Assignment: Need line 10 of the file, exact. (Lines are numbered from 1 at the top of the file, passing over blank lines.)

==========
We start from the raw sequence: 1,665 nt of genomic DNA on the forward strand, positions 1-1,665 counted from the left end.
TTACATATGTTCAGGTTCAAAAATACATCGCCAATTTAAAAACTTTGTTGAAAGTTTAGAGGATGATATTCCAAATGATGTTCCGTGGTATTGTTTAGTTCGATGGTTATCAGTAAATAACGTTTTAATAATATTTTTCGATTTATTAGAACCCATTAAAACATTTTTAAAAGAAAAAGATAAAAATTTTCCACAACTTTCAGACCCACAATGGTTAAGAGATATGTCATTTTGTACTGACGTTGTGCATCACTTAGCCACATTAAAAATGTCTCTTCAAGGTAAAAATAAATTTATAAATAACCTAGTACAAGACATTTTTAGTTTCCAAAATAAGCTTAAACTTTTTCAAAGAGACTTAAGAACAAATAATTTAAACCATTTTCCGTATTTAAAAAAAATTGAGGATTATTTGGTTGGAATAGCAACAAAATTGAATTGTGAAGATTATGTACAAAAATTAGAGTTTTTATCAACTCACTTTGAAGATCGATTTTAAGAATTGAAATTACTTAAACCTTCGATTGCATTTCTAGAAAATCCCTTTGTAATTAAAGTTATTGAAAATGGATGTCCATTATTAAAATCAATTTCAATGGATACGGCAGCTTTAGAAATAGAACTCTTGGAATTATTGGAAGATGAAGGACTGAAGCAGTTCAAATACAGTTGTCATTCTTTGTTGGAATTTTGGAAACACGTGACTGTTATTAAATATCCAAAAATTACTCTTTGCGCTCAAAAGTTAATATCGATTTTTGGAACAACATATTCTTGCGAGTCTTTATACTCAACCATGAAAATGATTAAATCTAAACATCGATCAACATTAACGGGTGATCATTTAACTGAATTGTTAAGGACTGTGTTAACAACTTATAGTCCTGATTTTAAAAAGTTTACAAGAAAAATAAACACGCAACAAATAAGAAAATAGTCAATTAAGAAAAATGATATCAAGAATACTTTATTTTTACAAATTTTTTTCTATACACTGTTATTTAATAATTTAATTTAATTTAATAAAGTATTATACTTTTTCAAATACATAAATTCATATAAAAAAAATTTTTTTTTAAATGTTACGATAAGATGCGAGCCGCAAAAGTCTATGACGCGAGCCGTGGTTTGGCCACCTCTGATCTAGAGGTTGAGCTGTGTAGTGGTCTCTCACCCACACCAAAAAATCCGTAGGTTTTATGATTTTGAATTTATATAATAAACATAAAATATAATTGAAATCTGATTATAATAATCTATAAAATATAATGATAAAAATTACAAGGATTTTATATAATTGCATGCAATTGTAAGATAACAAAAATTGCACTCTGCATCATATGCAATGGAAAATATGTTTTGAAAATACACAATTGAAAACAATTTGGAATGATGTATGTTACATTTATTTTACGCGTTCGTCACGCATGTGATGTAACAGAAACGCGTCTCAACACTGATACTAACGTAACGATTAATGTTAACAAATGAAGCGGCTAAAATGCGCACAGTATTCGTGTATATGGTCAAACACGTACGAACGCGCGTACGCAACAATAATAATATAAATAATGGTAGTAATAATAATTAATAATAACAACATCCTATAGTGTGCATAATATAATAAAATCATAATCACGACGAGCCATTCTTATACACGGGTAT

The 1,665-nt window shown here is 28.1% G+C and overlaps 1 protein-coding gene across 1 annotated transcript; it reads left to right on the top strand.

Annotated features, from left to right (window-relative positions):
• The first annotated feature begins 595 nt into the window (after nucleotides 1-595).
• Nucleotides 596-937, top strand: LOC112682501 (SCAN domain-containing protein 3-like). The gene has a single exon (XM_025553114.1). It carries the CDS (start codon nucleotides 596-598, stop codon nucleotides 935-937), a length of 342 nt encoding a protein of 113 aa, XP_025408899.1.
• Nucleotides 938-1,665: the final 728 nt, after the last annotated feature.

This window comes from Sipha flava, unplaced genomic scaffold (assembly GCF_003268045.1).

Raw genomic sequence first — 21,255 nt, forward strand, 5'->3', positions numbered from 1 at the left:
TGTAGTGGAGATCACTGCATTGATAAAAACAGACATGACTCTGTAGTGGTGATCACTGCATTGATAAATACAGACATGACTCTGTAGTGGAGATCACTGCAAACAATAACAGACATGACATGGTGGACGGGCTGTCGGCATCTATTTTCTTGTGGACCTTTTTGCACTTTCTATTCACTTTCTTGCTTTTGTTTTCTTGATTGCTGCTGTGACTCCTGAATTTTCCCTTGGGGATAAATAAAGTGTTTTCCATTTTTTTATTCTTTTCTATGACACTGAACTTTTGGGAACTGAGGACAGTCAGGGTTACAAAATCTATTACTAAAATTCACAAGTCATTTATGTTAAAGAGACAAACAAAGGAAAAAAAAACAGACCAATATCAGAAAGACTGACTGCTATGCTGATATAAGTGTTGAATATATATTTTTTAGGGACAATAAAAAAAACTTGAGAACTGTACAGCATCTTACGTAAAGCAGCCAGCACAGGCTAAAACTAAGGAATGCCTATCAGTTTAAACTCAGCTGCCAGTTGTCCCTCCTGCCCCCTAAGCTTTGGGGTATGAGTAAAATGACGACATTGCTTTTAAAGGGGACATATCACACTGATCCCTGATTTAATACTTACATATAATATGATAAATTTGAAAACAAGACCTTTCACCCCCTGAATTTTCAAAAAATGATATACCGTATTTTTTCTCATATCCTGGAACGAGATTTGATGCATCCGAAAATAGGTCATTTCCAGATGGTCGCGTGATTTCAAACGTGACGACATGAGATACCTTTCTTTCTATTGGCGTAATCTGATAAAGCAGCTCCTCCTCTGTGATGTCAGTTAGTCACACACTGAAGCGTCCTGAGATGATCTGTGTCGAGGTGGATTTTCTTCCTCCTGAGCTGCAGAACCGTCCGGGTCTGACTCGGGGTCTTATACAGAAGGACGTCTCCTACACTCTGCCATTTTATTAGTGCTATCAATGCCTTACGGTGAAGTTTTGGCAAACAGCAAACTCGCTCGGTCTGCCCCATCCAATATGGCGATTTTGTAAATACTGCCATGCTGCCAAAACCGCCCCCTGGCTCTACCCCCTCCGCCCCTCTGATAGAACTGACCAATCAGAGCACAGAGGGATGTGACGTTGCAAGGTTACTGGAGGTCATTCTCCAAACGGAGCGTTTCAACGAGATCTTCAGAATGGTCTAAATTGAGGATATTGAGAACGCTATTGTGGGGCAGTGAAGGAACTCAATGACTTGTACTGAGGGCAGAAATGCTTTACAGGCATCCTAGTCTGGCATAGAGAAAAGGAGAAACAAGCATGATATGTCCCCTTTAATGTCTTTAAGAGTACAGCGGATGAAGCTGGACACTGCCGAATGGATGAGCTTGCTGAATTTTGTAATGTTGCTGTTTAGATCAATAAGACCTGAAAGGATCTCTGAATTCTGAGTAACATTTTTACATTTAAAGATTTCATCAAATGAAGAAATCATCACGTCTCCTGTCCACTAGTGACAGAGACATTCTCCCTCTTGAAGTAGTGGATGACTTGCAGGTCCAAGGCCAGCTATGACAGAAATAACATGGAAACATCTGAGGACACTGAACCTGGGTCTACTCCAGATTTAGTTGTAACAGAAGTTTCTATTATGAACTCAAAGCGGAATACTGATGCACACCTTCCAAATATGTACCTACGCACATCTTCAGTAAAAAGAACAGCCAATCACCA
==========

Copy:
TGTAGTGGAGATCACTGCATTGATAAAAACAGACATGACTCTGTAGTGGTGATCACTGCATTGATAAATACAGACATGACTCTGTAGTGGAGATCACTGCAAACAATAACAGACATGACATGGTGGACGGGCTGTCGGCATCTATTTTCTTGTGGACCTTTTTGCACTTTCTATTCACTTTCTTGCTTTTGTTTTCTTGATTGCTGCTGTGACTCCTGAATTTTCCCTTGGGGATAAATAAAGTGTTTTCCATTTTTTTATTCTTTTCTATGACACTGAACTTTTGGGAACTGAGGACAGTCAGGGTTACAAAATCTATTACTAAAATTCACAAGTCATTTATGTTAAAGAGACAAACAAAGGAAAAAAAAACAGACCAATATCAGAAAGACTGACTGCTATGCTGATATAAGTGTTGAATATATATTTTTTAGGGACAATAAAAAAAACTTGAGAACTGTACAGCATCTTACGTAAAGCAGCCAGCACAGGCTAAAACTAAGGAATGCCTATCAGTTTAAACTCAGCTGCCAGTTGTCCCTCCTGCCCCCTAAGCTTTGGGGTATGAGTAAAATGACGACATTGCTTTTAAAGGGGACATATCACACTGATCCCTGATTTAATACTTACATATAATATGATAAATTTGAAAACAAGACCTTTCACCCCCTGAATTTTCAAAAAATGATATACCGTATTTTTTCTCATATCCTGGAACGAGATTTGATGCATCCGAAAATAGGTCATTTCCAGATGGTCGCGTGATTTCAAACGTGACGACATGAGATACCTTTCTTTCTATTGGCGTAATCTGATAAAGCAGCTCCTCCTCTGTGATGTCAGTTAGTCACACACTGAAGCGTCCTGAGATGATCTGTGTCGAGGTGGATTTTCTTCCTCCTGAGCTGCAGAACCGTCCGGGTCTGACTCGGGGTCTTATACAGAAGGACGTCTCCTACACTCTGCCATTTTATTAGTGCTATCAATGCCTTACGGTGAAGTTTTGGCAAACAGCAAACTCGCTCGGTCTGCCCCATCCAATATGGCGATTTTGTAAATACTGCCATGCTGCCAAAACCGCCCCCTGGCTCTACCCCCTCCGCCCCTCTGATAGAACTGACCAATCAGAGCACAGAGGGATGTGACGTTGCAAGGTTACTGGAGGTCATTCTCCAAACGGAGCGTTTCAACGAGATCTTCAGAATGGTCTAAATTGAGGATATTGAGAACGCTATTGTGGGGCAGTGAAGGAACTCAATGACTTGTACTGAGGGCAGAAATGCTTTACAGGCATCCTAGTCTGGCATAGAGAAAAGGAGAAACAAGCATGATATGTCCCCTTTAATGTCTTTAAGAGTACAGCGGATGAAGCTGGACACTGCCGAATGGATGAGCTTGCTGAATTTTGTAATGTTGCTGTTTAGATCAATAAGACCTGAAAGGATCTCTGAATTCTGAGTAACATTTTTACATTTAAAGATTTCATCAAATGAAGAAATCATCACGTCTCCTGTCCACTAGTGACAGAGACATTCTCCCTCTTGAAGTAGTGGATGACTTGCAGGTCCAAGGCCAGCTATGACAGAAATAACATGGAAACATCTGAGGACACTGAACCTGGGTCTACTCCAGATTTAGTTGTAACAGAAGTTTCTATTATGAACTCAAAGCGGAATACTGATGCACACCTTCCAAATATGTACCTACGCACATCTTCAGTAAAAAGAACAGCCAATCACCA